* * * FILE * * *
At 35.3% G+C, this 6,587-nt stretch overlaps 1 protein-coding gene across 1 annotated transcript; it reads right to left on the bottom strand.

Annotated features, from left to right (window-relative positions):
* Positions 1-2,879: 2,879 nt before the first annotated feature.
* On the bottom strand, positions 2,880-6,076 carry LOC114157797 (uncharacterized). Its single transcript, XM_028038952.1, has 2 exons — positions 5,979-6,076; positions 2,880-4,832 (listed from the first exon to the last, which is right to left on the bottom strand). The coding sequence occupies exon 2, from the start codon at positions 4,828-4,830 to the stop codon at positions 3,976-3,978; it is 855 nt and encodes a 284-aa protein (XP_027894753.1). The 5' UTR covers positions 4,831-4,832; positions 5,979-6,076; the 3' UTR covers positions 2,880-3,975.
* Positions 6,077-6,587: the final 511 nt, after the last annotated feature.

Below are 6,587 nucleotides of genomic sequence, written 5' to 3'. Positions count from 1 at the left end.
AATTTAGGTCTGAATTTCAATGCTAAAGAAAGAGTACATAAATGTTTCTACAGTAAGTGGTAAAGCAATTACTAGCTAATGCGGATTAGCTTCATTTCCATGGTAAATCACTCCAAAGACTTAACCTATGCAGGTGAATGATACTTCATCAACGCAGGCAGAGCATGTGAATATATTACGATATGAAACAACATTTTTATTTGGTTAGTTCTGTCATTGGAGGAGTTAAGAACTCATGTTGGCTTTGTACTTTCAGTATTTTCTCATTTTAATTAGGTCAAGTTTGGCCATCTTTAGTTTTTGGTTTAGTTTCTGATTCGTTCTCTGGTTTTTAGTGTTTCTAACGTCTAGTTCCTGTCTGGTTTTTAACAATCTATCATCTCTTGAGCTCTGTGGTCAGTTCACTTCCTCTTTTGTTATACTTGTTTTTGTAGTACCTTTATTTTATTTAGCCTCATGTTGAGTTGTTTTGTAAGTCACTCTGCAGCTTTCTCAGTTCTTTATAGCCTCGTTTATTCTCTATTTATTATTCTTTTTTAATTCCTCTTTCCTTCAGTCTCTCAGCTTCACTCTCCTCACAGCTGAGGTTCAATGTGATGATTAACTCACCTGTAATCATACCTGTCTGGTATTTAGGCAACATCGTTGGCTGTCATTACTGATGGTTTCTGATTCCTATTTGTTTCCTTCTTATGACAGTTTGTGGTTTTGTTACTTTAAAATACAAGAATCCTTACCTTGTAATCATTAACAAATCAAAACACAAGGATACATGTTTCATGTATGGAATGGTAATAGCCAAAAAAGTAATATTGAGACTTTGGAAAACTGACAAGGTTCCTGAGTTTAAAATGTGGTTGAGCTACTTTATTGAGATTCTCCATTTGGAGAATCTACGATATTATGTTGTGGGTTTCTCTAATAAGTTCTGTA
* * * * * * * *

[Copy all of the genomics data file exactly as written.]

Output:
At 35.3% G+C, this 6,587-nt stretch overlaps 1 protein-coding gene across 1 annotated transcript; it reads right to left on the bottom strand.

Annotated features, from left to right (window-relative positions):
* Positions 1-2,879: 2,879 nt before the first annotated feature.
* On the bottom strand, positions 2,880-6,076 carry LOC114157797 (uncharacterized). Its single transcript, XM_028038952.1, has 2 exons — positions 5,979-6,076; positions 2,880-4,832 (listed from the first exon to the last, which is right to left on the bottom strand). The coding sequence occupies exon 2, from the start codon at positions 4,828-4,830 to the stop codon at positions 3,976-3,978; it is 855 nt and encodes a 284-aa protein (XP_027894753.1). The 5' UTR covers positions 4,831-4,832; positions 5,979-6,076; the 3' UTR covers positions 2,880-3,975.
* Positions 6,077-6,587: the final 511 nt, after the last annotated feature.

Below are 6,587 nucleotides of genomic sequence, written 5' to 3'. Positions count from 1 at the left end.
AATTTAGGTCTGAATTTCAATGCTAAAGAAAGAGTACATAAATGTTTCTACAGTAAGTGGTAAAGCAATTACTAGCTAATGCGGATTAGCTTCATTTCCATGGTAAATCACTCCAAAGACTTAACCTATGCAGGTGAATGATACTTCATCAACGCAGGCAGAGCATGTGAATATATTACGATATGAAACAACATTTTTATTTGGTTAGTTCTGTCATTGGAGGAGTTAAGAACTCATGTTGGCTTTGTACTTTCAGTATTTTCTCATTTTAATTAGGTCAAGTTTGGCCATCTTTAGTTTTTGGTTTAGTTTCTGATTCGTTCTCTGGTTTTTAGTGTTTCTAACGTCTAGTTCCTGTCTGGTTTTTAACAATCTATCATCTCTTGAGCTCTGTGGTCAGTTCACTTCCTCTTTTGTTATACTTGTTTTTGTAGTACCTTTATTTTATTTAGCCTCATGTTGAGTTGTTTTGTAAGTCACTCTGCAGCTTTCTCAGTTCTTTATAGCCTCGTTTATTCTCTATTTATTATTCTTTTTTAATTCCTCTTTCCTTCAGTCTCTCAGCTTCACTCTCCTCACAGCTGAGGTTCAATGTGATGATTAACTCACCTGTAATCATACCTGTCTGGTATTTAGGCAACATCGTTGGCTGTCATTACTGATGGTTTCTGATTCCTATTTGTTTCCTTCTTATGACAGTTTGTGGTTTTGTTACTTTAAAATACAAGAATCCTTACCTTGTAATCATTAACAAATCAAAACACAAGGATACATGTTTCATGTATGGAATGGTAATAGCCAAAAAAGTAATATTGAGACTTTGGAAAACTGACAAGGTTCCTGAGTTTAAAATGTGGTTGAGCTACTTTATTGAGATTCTCCATTTGGAGAATCTACGATATTATGTTGTGGGTTTCTCTAATAAGTTCTGTA